So you can hang out in the morning with the seven-toed cats at the Ernest Hemingway Home (descendants of Papa’s originals), grab a beer and listen to a colorful off-color medley at Sloppy Joe’s bar, then watch the antics of buskers in Mallory Square—from the shirtless kid who juggles fiery wands to the chap who coaxes his bewildered Basset hound to bay at a ringing bell. Once that foolishness is over, head back to Sunset Key and Latitudes, the new upscale Westin restaurant that features items like sweet potato crusted grouper and Florida lobster tail. Your dinner can be served under the stars with a touch of torch light and brisk ocean breeze if you desire.
The Westin also can set you up with various activities out on the water (and, yes, you better believe that everyone who lives and works here was relieved that the oil slick no longer appeared to be a threat to their paradise). A particularly fun time is the full-day trip offered by Danger Charters, in which a sailboat takes you several miles out to kayak and snorkel. The colorful crew members include captain Haig Smith, who steers the boat wearing a shirt that says simply, “Work less.’’
Chances are, however, that you’ll have to work more to earn the cash it takes to enjoy the cottages’ rarefied air of exclusivity, whether you’re putting up a wedding party or just seeking a romantic weekend. Stated rates in September range from $575 a night for a one-bedroom garden view cottage to $1,100 for digs that feature two bedrooms right on the water. But there are discounts for Florida residents, and the resort is offering a special that includes two nights, two spa treatments and daily breakfast for two, priced at under $1,200. It’s good through the end of the year.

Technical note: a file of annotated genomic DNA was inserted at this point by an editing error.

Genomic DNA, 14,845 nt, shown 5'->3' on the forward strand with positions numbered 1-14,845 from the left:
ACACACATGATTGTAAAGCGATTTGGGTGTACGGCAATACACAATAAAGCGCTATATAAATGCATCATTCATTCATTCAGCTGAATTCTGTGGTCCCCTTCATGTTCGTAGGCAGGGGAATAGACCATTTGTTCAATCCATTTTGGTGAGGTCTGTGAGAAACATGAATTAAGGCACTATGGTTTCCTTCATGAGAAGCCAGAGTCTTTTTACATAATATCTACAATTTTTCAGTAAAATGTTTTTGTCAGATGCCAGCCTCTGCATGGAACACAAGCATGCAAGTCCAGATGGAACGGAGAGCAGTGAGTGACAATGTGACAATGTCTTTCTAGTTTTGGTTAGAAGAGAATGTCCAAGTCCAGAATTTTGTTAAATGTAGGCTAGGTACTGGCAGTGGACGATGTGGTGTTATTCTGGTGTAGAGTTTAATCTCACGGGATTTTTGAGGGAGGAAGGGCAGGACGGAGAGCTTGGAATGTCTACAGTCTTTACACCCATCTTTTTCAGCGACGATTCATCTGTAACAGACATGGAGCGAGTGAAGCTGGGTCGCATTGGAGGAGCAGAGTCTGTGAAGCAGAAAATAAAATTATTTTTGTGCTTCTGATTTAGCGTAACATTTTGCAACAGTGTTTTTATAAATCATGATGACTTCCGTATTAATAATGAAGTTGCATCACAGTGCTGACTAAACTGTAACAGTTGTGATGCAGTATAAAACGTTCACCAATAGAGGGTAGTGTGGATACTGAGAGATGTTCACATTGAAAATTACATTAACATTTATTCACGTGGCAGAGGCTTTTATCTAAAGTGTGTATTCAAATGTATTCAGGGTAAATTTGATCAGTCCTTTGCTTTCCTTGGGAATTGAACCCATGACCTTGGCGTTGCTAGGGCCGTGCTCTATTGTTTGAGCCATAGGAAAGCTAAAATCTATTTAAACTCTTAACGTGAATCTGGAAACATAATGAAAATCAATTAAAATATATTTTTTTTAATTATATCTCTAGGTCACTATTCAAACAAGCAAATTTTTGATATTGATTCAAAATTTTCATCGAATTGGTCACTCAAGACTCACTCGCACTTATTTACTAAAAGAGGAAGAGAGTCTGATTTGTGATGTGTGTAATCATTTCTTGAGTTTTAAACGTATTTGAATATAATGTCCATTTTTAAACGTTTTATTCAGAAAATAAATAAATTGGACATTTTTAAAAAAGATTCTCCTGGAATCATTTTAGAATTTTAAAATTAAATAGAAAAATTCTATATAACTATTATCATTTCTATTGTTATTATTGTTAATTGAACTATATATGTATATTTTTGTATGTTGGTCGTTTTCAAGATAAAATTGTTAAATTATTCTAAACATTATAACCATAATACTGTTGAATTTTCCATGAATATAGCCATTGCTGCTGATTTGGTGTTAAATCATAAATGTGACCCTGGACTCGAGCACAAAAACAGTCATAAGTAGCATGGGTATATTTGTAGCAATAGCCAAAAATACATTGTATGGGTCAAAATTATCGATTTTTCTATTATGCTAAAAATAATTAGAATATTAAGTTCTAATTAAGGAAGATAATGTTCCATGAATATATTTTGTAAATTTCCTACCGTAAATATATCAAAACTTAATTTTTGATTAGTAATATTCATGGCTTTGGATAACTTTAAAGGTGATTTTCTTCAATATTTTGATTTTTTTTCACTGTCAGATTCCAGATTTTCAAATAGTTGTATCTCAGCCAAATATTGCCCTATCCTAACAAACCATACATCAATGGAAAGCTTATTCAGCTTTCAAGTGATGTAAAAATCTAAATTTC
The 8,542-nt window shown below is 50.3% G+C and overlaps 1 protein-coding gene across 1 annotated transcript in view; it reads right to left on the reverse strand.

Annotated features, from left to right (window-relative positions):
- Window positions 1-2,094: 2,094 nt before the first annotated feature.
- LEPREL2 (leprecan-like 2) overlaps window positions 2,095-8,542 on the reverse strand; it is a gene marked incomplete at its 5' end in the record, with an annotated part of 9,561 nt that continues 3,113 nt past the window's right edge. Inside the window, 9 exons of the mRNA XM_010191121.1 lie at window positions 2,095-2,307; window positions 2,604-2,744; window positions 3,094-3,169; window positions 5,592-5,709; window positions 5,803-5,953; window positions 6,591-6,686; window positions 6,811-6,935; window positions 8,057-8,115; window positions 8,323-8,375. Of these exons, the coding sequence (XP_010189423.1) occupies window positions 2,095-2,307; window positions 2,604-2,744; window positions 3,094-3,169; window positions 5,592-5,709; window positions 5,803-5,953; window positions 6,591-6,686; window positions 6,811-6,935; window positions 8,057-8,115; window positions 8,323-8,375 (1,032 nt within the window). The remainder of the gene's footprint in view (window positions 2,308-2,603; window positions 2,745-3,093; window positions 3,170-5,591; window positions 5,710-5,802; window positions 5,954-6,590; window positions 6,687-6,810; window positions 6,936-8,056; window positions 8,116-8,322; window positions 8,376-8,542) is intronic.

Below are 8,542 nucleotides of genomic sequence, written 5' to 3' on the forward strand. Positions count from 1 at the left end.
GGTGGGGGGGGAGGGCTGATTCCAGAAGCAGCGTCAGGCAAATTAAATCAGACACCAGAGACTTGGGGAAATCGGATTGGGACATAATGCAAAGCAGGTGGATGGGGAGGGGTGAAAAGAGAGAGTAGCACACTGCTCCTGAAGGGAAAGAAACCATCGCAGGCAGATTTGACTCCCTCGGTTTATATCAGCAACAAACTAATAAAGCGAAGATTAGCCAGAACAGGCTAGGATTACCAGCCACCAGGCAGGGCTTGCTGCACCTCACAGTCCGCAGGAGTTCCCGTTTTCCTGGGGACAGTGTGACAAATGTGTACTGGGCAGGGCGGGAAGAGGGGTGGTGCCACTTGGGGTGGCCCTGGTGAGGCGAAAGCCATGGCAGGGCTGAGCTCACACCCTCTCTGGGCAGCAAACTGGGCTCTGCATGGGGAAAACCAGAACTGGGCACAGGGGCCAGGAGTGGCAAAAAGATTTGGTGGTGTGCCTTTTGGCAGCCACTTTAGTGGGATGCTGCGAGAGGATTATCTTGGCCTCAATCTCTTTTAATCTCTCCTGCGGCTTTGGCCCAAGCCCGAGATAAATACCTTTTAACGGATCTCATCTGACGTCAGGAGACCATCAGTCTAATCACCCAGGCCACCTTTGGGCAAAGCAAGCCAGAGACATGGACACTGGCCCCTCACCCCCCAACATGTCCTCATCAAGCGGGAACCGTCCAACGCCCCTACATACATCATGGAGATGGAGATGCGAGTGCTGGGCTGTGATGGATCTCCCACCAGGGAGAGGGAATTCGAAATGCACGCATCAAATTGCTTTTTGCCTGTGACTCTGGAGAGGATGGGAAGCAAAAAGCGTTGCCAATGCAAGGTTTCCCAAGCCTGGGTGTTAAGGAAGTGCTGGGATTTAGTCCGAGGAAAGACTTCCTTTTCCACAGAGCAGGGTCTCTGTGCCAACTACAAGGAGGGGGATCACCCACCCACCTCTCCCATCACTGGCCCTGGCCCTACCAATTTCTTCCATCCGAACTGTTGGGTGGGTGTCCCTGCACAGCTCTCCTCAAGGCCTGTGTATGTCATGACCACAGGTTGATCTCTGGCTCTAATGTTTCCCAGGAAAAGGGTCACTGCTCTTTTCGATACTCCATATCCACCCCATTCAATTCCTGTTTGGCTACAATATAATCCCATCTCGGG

Plenty of time to get keyed up about a getaway.
Before You Go
Check out fla-keys.com, a site maintained by the Florida Keys & Key West tourism council. There you’ll find schedules of events, listings of accommodations, dining and recreational options, not to mention videos of bikini-clad girls partying with Ernest Hemingway look-alikes.
Remember the good old days when you prayed that an accident didn’t back up traffic for light years on the Seven Mile Bridge? Now you can get to Key West in 70 minutes via a nonstop flight that AirTran (airtran.com) runs Tuesday, Thursday, Saturday and Sunday. In early August, the fare for a mid-September trip was $89 each way.